A walk around the Eastwood Lagoon is a picture-perfect picnic opportunity. Sprawling trees speckle the park and stone bridges carry visitors across the lagoon at picturesque spots.
Eastwood is also a great drop-in spot for kayaks to paddle the four miles down the Mad River to RiverScape MetroPark, both offering beautiful fall views. Overall, Eastwood is an outdoor recreation hub that is a perfect fall day getaway.
Main Entrance: 1385 Harshman Road, Dayton
Lake Entrance: 1401 Harshman Road, Dayton
Springfield Street Entrance: 4349 Springfield St., Dayton
🍂Possum Creek MetroPark
Possum Creek MetroPark’s forests, prairies and ponds, allowing you to see fall views in a variety of habitats. CONTRIBUTED
The 3.5-mile orange trail loops around Possum Creek MetroPark’s forests, prairies and ponds, allowing you to see fall views in a variety of habitats.
Fall is also an awesome time to check out the long-abandoned amusement park tucked into the woods of Possum Creek. The rusted and crumbled remains can still be found where a fellow nicknamed “Firecracker” built it as a tribute to the friends he fought alongside in World War I.
Address: 4790 Frytown Road, Dayton
🍂Hills & Dales MetroPark
Lookout Tower in Hills & Dales MetroPark was completed in 1941 to provide views of Community Country Club. In 1967 a teenage girl was killed in the tower when lightning struck. Legends persist that the tower is haunted. LISA POWELL / STAFF
Just short of 1.5 miles, the Adirondack Trail is filled with warm fall colors that complement the Adirondack structures in the park.
Almost hidden inside the sprawl of Kettering neighborhoods and alongside the Community Golf Club, Hills & Dales catches visitors off-guard with its dense forest tops and winding trails. The park is especially perfect in the fall, as it contains a few hidden gems perfect during “spooky season.”
One of those gems, Lookout Tower — known also as Frankenstein’s Castle, Witch’s Tower and Patterson’s Castle — was completed in 1941. Built to provide views of Community Country Club, it took a year for boys with the National Youth Administration to construct the 30-foot-tall tower from salvaged stone.
Address: 2655 S. Patterson Blvd., Kettering
🍂Carriage Hill MetroPark
Carriage Hill's historical farm is a fall beauty as its leaves begin to fall all over the homestead.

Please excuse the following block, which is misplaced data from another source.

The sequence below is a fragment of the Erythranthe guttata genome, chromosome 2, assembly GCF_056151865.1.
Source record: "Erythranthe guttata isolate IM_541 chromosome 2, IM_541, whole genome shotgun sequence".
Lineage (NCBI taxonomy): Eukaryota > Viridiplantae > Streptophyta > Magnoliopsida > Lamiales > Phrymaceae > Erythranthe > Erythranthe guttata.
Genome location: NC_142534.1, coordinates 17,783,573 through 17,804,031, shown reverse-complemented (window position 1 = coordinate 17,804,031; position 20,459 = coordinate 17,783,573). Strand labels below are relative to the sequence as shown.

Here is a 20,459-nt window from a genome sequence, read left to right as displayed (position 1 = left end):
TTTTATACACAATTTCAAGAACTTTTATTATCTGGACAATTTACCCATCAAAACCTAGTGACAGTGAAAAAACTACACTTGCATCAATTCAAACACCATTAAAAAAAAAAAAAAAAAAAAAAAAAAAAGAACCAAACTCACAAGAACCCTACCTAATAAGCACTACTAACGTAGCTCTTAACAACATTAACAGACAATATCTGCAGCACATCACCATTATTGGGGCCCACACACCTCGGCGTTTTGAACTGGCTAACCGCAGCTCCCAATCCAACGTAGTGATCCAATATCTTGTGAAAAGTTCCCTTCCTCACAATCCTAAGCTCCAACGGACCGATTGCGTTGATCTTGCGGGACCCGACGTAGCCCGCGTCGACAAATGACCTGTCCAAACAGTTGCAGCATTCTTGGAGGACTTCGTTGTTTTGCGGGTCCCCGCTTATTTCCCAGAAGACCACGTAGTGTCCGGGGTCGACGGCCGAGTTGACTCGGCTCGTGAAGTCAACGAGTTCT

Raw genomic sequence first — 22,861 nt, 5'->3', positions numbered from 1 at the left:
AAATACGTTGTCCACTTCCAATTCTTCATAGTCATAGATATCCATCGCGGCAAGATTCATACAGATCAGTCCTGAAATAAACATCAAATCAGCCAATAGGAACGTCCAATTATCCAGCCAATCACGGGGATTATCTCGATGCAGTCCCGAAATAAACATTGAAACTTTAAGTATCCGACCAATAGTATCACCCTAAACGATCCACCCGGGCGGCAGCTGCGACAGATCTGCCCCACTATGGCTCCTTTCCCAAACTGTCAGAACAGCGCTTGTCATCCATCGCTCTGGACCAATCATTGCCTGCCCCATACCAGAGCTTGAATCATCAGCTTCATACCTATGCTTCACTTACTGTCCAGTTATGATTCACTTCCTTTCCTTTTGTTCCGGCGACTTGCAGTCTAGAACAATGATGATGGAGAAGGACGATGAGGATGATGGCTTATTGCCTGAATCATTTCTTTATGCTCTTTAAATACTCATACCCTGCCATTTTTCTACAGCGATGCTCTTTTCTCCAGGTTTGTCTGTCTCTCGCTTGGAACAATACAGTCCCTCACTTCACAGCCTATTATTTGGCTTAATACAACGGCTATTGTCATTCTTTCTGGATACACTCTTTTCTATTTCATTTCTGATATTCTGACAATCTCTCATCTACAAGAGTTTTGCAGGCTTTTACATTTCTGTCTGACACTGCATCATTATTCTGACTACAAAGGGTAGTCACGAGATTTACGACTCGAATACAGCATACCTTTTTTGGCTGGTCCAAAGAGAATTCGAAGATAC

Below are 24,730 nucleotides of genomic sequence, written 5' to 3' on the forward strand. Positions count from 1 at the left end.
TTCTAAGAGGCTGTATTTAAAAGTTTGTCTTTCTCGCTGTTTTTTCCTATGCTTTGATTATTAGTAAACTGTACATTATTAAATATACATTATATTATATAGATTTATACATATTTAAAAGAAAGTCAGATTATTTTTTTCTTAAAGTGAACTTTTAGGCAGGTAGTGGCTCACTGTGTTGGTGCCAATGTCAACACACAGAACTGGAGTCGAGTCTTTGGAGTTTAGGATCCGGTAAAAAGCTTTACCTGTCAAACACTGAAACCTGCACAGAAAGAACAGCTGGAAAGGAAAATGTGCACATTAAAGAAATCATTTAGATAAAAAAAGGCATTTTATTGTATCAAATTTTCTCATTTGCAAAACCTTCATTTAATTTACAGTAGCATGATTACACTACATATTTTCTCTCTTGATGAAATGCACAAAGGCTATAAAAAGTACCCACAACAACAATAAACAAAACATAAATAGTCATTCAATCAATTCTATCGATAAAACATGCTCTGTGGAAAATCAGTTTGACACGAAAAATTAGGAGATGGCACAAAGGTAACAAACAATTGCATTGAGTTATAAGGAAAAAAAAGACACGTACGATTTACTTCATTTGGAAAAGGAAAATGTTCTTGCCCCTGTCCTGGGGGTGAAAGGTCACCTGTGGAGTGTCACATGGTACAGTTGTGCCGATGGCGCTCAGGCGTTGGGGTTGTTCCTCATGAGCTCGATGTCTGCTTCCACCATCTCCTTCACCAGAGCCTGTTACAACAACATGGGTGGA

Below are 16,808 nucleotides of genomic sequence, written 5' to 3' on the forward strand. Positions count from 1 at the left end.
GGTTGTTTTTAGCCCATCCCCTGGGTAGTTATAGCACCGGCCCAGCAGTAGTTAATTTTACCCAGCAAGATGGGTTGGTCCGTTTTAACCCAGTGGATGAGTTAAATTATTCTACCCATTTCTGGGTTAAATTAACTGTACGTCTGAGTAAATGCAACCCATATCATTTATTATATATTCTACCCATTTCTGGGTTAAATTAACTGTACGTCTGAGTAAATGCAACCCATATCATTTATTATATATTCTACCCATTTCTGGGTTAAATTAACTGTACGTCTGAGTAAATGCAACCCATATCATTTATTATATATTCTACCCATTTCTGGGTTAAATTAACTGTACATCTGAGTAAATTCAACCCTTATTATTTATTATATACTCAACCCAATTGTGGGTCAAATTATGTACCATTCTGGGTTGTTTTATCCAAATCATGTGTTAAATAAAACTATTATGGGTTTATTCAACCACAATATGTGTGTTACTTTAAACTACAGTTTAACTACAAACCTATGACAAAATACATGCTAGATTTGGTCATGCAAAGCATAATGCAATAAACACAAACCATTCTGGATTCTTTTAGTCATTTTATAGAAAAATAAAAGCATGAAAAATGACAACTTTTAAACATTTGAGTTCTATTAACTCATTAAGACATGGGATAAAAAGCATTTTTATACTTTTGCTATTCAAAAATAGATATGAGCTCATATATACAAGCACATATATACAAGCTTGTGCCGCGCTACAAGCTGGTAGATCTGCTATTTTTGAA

The 1.8-mile yellow trail takes you around Cedar Lake, which boasts beautiful fall-colored tree lines.
More than a hiking destination, Carriage Hill is home to dozens of farm animals that are used to demonstrate traditional 19th-century farming practices, including draft horses, sheep and more. Fall is a gorgeous time to time travel back to Miami Valley’s historical roots.
Address: Visitor Center entrance: 7800 E. Shull Rd., Dayton
Two hikers take advantage of the mild weather in Germantown Metropark.
Credit: Five Rivers Metroparks
Credit: Five Rivers Metroparks
Germantown is a year-round favorite for local hikers, but especially as the weather slips into the lower digits. An entire trail network offers a variety of lengths for hikers to choose from, including some of the region’s longest treks.
The park’s brown loop is about .7 miles and is perfect for grown-ups and kids to hike, as the ground is pretty even and the walk is fairly short. There is a platform at trail marker 24 on the brown loop where people can climb up and get a great view of the tree lines across the prairie. As the leaves change colors, this is a stunning location.
Address: 7101 Conservancy Road, Germantown
🍂John Bryan and Clifton Gorge
Amid peak fall color, hikers walk the Pittsburgh-Cincinnati Stagecoach Trail in John Bryan State Park that follows the course of the Little Miami River and is wide enough for two people. John Bryan near Yellow Springs is considered by many to be the most scenic state park in western Ohio.
Credit: JIM WITMER
Credit: JIM WITMER
This one will seem like a no-brainer to Daytonians, but sometimes the obvious hiking destinations are forgotten now and then. John Bryan and Clifton Gorge are in great shape right now thanks to some recent additions and upgrades.
This spring, the Ohio Department of Natural Resources completed renovations of the John Bryan Lower Bridge, allowing hikers to once again access the south side of the gorge. The bridge had been closed for many years due to its deteriorated condition. The next couple of months are an ideal time to rediscover both John Bryan and Clifton Gorge in all of their fall glory.
🌲Honorable mention: Spots to visit this fall
🍂Bill Yeck Park
Address: (Rooks Mill Entrance) 8798 Rooks Mill Lane, Centerville
Address: 2575 Indian Ripple Road, Beavercreek
Did we miss your favorite hiking spot? Drop us a line and let us know: email@example.com.
🚴♀️If “leaf peeping” by bike
🍂Medlar Conservation Area (The Great-Little Trail)
Runs from Crain’s Run Park in the west, to Waterbury Ridge Lane in the east.
🍂Taylorsville MetroPark (The Great Miami River Trail)
Ride four to five miles in Taylorsville MetroPark, and continue if you like.
🍂Eastwood MetroPark (The Mad River Trail)
Start your ride at RiverScape MetroPark and end in Huffman MetroPark to experience the city and the changing leaves.
🍂Dull Woods Conservation Area (The Wolf Creek Trail)
Dull Woods Conservation Area is located in the northern section of the trail. Ride from Trotwood to the Village of Verona.
🍂MoMBA at Huffman MetroPark (Creekside Trail)
This trail is rated blue (intermediate). View the beautiful rock bottom creek and tackle two large bridges, five creek crossings and more. For those who don’t have mountain bikes, rentals are available select Tuesdays and Saturdays this fall.